The smart battery cases are just… so smart. Apple originally introduced them for the iPhone 6s and iPhone 6s Plus but in the day… the 3 years ago day. And they confused the crap out of customers and reviewers alike. Here was Apple, the company everyone accused of putting form over function so damn always, giving their flagship product a huge old humpidity-hump.
Like with camera bumps, though, Apple was letting physics win.
iPhone 11 Smart Battery Case: Technology Review
See, batteries aren't just thermal insulators, they block radio frequencies. And that meant they could waste a lot of the power they were supposed to be providing. Apple, by contrast, kept the battery away from the antennas and then added a passive radio array to preserve as much signal as possible.
Because of the tight hardware and software integration, Apple could also keep the iPhone in mobile mode, rather than plugged in mode, while charging. That meant more power-intensive processes and network activity wouldn't spin up, also draining the battery just as you were trying to fill it back up. Plus, the battery level was accessible throughout the operating system, on the Lock screen, in the widgets, via Siri.
It was an example of a couple of things Apple was working towards: showing how battery efficiency was just as important as battery capacity. Maybe even more so. And, that the iPhone could stay light, just until you needed to slap a battery slab onto it to make it thick.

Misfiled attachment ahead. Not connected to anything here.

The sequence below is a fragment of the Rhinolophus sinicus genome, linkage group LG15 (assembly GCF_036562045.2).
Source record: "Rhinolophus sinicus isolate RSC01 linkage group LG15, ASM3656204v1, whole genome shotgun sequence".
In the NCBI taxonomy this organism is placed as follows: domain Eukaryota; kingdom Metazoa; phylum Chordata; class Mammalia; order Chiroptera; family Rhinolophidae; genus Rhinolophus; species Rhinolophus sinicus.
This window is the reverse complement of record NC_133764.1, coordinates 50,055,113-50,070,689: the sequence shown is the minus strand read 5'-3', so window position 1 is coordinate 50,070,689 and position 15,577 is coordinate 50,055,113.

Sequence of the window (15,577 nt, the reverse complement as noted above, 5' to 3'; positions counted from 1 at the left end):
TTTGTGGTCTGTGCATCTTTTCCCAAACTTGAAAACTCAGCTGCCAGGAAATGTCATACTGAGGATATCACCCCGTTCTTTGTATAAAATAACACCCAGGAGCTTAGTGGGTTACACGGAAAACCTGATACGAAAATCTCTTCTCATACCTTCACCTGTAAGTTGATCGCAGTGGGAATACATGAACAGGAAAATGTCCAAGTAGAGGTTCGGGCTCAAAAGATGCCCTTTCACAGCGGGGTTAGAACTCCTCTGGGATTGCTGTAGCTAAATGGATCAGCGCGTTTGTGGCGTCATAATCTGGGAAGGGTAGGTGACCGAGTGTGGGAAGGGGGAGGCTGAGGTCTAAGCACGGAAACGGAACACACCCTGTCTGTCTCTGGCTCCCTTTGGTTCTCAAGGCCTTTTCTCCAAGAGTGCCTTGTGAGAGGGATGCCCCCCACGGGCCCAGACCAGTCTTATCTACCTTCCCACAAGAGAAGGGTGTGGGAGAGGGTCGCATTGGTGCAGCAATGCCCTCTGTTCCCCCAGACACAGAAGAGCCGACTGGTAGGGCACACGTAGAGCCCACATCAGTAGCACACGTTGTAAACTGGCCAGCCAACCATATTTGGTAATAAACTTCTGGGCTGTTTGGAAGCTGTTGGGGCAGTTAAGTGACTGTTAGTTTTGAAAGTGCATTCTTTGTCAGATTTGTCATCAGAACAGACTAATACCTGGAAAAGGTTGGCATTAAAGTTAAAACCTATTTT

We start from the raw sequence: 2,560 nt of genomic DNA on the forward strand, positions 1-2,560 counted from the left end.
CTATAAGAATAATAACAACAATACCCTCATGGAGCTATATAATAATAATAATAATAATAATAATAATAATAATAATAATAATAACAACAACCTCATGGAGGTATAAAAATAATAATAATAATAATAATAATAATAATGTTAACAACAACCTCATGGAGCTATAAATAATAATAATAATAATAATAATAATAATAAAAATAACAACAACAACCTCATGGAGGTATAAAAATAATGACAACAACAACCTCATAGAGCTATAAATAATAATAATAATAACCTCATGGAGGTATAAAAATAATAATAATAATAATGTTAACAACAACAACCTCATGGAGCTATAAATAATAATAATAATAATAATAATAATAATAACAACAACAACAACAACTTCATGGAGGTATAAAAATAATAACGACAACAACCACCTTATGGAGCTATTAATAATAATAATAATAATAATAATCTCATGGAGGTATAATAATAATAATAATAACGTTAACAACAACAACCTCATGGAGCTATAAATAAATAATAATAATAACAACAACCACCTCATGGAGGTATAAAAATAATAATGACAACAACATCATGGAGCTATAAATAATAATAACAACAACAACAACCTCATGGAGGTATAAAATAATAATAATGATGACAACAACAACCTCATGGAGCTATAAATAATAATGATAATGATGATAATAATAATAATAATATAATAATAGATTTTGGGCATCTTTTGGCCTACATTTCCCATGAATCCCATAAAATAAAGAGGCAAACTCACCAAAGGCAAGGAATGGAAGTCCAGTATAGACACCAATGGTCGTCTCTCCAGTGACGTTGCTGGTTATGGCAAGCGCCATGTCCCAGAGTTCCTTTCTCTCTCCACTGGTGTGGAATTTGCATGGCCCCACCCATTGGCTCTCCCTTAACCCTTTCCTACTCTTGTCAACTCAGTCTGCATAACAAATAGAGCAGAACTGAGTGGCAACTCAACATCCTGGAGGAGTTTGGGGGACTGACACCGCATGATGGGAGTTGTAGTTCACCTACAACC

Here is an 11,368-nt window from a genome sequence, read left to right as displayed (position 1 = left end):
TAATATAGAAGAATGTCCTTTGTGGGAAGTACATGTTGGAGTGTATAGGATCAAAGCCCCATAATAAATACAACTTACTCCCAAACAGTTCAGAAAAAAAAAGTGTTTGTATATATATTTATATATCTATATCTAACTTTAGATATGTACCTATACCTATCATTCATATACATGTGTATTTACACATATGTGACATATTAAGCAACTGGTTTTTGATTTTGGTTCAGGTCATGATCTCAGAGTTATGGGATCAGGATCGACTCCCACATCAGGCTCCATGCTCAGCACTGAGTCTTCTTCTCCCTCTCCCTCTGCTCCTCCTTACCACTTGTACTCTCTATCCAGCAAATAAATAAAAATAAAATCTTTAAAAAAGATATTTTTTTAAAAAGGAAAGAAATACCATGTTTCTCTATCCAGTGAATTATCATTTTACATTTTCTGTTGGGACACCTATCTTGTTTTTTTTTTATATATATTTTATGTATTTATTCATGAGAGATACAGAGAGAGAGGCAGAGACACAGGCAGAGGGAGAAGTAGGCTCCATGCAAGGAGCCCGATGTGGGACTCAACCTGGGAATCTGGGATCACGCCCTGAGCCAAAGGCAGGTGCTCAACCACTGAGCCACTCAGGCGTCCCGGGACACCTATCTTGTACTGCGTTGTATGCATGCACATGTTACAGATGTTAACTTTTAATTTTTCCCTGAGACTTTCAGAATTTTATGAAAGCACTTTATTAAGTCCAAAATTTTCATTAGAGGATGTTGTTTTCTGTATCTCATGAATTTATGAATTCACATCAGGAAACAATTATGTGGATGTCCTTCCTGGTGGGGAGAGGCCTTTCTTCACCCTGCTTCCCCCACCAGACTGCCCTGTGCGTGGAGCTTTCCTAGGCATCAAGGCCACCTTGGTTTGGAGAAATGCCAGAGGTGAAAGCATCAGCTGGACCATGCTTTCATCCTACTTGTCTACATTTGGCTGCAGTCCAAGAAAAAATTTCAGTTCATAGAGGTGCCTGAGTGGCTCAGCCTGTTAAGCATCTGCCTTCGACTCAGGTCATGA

I used it all the time while out gaming and especially while traveling. And I was high-key bummed when Apple didn't follow it up with an iPhone X Smart Battery Case in 2017…
Not until the iPhone XS and XR Smart Battery Cases in 2018.
Because of the new antenna systems, Apple no longer had to keep the hump so far away from the sides. So, they extended it all the way to the edges. They also got rid of the chin to make gesture navigation easier.
Same soft-touch silicone on the outside, micro-fiber lining on the inside.
The Lightning port had to slide back to share the same vertical space, but it also got passthrough so you could plug-in Lightning accessories like headphones and camera kits.